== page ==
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Declining Education in America

Essay by   •  April 4, 2011  •  Research Paper  •  1,129 Words (5 Pages)  •  1,373 Views

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Declining Education in America

There are many factors that show why American education has declined. American school systems have faced hardships, both social and economic. The lack of competition and difference in curriculum has revealed the distinction between education principles among different countries. One of the reasons why basics are not learned is that they are no longer being taught at the same level as before. In an effort to make textbooks easier to understand, the manufactures of these books have made the information in them less useful as a teaching tool. For example, when a well-known history book was revised with a target aimed at the high school market, words like "spectacle" and "admired" were eliminated because they were found to be too difficult (Sowell, 1993; 7). In the earlier years of the twentieth century, students finishing the eighth grade in Kansas had to pass an examination which included spelling such words as "elucidation" and "animosity," defining such terms as "zenith" and "panegyric," as well as diagramming sentences and doing very advanced arithmetic problems (Sowell, 1993; 7). Now, the majority of the high school graduates could not spell or define some of the words that an eighth grade student was required to know in order to be promoted into high school.

The U.S. National Center for Educational Statistics has proven that America has set lower standards than other countries in thestandards that are instilled in their students. In 1972, 116,000 students scored above 600 on the verbal portion of the Scholastic Aptitude Test (SAT) and less than 71,000 scored that high ten years later even though there was an increase in population (Sowell, 1993; 9). Even with the population increase between the 1970's and present day, there has been a dramatic decrease in SAT scores (U.S. Census Bureau, 2004; 162). People sometimes try to blame the lower test results on an increase in the amount of students that are now attending school, thus lowering the overall average. This, however, is not true. Statistics show that in reality the SAT scores have declined at the top, rather than having more average scores mixed in.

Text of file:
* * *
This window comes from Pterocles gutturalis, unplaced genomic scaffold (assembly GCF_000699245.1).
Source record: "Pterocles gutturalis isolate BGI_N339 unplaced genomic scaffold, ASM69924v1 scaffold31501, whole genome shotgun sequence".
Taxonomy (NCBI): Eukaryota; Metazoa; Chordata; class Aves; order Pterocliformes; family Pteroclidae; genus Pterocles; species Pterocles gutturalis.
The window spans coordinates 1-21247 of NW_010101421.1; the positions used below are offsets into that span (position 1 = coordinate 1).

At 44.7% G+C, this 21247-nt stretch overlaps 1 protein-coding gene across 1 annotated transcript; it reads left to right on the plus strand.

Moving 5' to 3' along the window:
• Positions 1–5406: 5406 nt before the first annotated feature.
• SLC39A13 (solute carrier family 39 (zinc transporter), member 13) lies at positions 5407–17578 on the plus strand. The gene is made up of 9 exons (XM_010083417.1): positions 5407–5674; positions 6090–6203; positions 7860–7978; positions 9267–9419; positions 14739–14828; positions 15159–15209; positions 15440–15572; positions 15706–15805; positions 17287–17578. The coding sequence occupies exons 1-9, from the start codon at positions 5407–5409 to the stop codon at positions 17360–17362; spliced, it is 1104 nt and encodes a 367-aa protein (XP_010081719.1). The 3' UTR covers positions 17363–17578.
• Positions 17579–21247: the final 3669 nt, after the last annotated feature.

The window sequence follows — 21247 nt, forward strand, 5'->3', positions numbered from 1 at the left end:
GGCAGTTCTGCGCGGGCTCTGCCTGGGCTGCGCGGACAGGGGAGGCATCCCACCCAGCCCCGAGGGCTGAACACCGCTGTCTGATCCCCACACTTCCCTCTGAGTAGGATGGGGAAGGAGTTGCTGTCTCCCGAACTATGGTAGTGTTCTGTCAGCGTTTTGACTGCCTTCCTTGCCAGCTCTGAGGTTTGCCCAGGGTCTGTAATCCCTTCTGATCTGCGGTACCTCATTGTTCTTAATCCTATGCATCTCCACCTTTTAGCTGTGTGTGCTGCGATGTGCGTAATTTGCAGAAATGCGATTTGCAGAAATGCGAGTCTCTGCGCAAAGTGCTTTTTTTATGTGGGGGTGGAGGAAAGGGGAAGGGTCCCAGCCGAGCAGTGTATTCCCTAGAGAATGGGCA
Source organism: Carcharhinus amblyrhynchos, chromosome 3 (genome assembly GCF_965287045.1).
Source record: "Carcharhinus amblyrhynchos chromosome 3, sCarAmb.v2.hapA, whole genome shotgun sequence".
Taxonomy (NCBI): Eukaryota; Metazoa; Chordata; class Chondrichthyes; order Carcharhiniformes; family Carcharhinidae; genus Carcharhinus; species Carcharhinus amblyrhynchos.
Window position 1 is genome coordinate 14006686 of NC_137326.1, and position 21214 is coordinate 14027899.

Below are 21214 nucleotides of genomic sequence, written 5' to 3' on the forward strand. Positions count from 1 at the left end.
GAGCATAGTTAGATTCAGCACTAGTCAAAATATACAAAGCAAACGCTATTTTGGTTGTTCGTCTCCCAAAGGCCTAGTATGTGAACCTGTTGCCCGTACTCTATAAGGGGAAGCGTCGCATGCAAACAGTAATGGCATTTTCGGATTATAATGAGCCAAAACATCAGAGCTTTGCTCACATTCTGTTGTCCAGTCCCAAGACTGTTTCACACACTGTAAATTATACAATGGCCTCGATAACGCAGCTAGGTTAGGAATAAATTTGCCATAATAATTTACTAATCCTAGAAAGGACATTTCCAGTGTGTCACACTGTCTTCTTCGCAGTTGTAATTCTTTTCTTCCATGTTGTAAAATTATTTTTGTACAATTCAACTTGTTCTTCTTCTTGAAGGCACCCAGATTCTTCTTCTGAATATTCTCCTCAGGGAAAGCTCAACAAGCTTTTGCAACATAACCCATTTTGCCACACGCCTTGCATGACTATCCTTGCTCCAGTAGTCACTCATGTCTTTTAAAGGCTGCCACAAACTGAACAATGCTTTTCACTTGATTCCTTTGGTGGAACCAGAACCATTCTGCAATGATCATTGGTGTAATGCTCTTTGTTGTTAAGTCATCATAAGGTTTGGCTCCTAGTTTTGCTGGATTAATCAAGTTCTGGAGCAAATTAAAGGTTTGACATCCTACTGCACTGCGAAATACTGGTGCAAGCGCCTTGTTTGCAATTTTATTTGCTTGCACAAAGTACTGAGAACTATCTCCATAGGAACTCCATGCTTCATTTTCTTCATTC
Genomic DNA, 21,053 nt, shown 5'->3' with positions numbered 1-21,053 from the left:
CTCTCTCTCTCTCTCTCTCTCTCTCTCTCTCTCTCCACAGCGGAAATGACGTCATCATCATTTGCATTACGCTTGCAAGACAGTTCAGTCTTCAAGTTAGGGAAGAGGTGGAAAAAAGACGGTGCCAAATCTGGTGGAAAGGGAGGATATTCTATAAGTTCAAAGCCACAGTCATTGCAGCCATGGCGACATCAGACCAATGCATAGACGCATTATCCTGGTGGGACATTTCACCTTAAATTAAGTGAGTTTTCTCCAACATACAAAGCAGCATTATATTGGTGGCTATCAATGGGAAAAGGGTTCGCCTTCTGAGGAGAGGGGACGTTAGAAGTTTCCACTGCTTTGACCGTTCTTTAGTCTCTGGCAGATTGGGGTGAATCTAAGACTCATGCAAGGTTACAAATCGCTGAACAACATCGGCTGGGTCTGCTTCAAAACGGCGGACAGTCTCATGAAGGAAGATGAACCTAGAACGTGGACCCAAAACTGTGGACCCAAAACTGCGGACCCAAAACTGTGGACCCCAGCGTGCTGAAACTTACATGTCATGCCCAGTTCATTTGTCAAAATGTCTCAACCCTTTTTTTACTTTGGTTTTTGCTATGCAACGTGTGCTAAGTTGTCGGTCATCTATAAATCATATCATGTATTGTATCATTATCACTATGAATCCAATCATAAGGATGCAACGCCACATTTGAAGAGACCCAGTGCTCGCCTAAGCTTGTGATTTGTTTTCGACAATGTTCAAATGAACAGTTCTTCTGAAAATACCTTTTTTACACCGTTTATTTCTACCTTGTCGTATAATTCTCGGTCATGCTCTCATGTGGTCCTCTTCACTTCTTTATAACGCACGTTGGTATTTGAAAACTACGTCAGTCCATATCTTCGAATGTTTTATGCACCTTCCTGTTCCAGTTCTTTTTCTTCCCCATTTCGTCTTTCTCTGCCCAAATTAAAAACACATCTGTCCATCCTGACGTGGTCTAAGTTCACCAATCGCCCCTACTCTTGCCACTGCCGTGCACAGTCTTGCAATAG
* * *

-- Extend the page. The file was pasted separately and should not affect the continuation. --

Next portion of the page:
The serious social problems of many inner city children cannot explain the downward movement of American education in general, nor can it explain the problems with the schools in the inner city or in bad neighborhoods. A study was done in these areas sending students from public schools in low-income neighborhoods and enrolled them into a private school system at no cost. The students were from the same area of town and from the same income level as each other. The students that were sent to private schools did academically better than those students, who remained in the public school system (Sowell, 1993; 10).

The decline in American education has other factors making it prevalent. The majority of schools in our country are unable to spend an adequate amount of money on their students. With the government cutting back tax money and losing support in other areas there is just not enough money to support the students. There is a misuse of money in many school districts. The Zeus School District could not afford to fix leaking roofs and other improvements for the school. Instead, they spent 1.9 million on their staff (Frase, Streshly, 2000; 50). It is statistically shown that in overcrowded and poverty-stricken schools, students are not learning what they should be. Students are unable to have one-on-one attention with the teacher. This individualized attention from the teacher allows a student to show where he or she stands, as compared to the rest of the class. Schools that do not have enough teachers for the amount of students lack this individualized attention and, in the long run, this will hinder the student's academic upbringing. This special one-on-one attention is seen more in the smaller schools than in the larger schools. A study was shown in the United States concerning the reading performance of students in grades Kindergarten through grade twelve. (Frase, Streshly, 2000; 120).

Psychologists have proven that children look up to their parents as role models and in most cases will believe in the same values and norms. Some parents are not encouraging their children to do well in school nor are they even telling them how important school is. A study was done over the United States to see what students valued the most and one ten percent responded with education.

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